Steve’s reflections as the year comes to an end

Looking back on 2019, I have been most struck by the importance and utility of compassion, toward both others and ourselves.

In my psychology practice and training conversations, I have often been reminded of how hard we can be on ourselves. We live in a world filled with both opportunity and information. It can be very easy to compare our lives to the lives of others, or to some imagined standard. We are bombarded with information on how we might be a better leader, parent, planetary citizen, or human being. These can easily become the yardsticks against which we measure ourselves, and end up feeling that we’re failing. The digital age also provides our inner critics with plenty of material.

Self-compassion – the ability to be kind to oneself, to connect with our common humanity, and to experience both negative and positive emotions without being captured by them – helps to silence our inner critics and minimise the impact they have on our lives.

I’ve also been struck by the need for compassion for one another. In an age where algorithms and politics seek to capture our attention with vitriol and fear, compassion is a much-needed antidote. I saw it offered in moments of national grief after the Christchurch shootings, and provide some salve and comfort to a nation in shock and mourning. I’ve also seen it offered in small moments, such as when a first responder shed a tear with a colleague as they talked through the fears he had for his daughter. Extending aroha toward another human being, sitting with them in their distress and offering earnest compassion, can precipitate healing, resilience and growth. For both.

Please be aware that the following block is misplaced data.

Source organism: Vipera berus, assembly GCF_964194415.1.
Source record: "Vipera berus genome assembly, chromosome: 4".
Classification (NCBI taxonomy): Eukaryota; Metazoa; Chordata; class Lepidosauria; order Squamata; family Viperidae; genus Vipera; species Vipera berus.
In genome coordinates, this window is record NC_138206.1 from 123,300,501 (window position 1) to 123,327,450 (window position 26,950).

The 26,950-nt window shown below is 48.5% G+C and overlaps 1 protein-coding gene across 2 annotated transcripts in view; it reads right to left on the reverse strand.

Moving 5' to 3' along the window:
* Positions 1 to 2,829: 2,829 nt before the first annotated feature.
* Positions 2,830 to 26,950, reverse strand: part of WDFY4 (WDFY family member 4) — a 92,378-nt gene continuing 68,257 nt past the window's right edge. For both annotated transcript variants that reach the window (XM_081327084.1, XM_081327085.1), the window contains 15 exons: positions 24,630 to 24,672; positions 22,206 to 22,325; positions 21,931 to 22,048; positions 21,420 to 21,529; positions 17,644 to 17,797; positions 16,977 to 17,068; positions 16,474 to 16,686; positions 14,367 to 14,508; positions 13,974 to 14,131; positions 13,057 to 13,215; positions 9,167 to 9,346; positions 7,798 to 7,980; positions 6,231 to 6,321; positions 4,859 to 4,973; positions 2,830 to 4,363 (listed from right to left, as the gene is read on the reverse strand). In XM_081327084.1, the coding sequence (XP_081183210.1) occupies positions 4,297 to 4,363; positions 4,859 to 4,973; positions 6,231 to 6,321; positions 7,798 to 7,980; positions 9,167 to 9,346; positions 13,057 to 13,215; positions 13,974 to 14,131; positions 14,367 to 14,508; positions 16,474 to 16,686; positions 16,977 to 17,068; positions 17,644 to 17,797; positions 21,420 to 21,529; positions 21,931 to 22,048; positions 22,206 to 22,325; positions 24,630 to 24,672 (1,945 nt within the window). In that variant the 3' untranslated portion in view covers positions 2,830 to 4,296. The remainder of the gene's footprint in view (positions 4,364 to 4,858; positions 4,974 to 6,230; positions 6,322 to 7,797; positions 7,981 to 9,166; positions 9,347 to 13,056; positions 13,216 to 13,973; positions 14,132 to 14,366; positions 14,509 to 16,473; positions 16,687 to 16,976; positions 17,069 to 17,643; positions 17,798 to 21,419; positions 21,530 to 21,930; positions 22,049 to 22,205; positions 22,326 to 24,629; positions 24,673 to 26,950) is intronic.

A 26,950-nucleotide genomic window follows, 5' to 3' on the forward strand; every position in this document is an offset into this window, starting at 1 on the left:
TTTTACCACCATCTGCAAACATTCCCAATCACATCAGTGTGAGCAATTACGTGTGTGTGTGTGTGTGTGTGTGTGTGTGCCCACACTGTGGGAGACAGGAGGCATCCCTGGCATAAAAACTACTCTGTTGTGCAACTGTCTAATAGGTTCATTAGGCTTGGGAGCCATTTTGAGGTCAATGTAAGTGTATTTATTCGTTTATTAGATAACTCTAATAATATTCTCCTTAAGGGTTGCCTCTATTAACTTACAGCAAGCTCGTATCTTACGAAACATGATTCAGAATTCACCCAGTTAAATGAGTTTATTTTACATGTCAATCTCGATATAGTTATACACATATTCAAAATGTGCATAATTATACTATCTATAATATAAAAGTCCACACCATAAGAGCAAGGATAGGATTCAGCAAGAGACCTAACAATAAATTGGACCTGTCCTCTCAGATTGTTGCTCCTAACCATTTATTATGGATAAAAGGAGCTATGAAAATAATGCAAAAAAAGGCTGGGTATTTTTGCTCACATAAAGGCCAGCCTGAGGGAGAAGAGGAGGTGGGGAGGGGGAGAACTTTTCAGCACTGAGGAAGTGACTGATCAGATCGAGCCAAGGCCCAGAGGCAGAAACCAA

Brené Brown and Kirsten Neff are two researchers from quite different traditions. Brené Brown is a Texan social worker and qualitative researcher whose work comes from a “ground up”, story-led approach. Kirsten Neff, a psychologist and academic whose work is based on eastern contemplative practices, comes from a more quantitative tradition. However, both their bodies of research have arrived at some common principles, and the benefits of compassion sit at the heart of them.

Their research indicates that compassion for both self and others helps us work more effectively with others and build closer bonds, plus it reduces burnout, improves our mood, and enables us to laugh more, to name just a few powerful outcomes. Interestingly, both Brown’s and Neff’s research also suggests that compassion helps us hold boundaries in our relationships more effectively. It appears that, when we hold the perspective that both we and others are good people, doing our best, we are more able to have difficult conversations. We respect others enough to know they can bear it, and don’t conflate the possibility of making others feel bad with being a bad person ourselves.

So, as we think about what we will bring our attention and effort to in 2020, I’d like to offer the thoughts of the late, great Otis Redding, and “Try a little Tenderness”.  It might make our lives richer, more connected and less frazzled.

Stephen Kearney
Registered Clinical Psychologist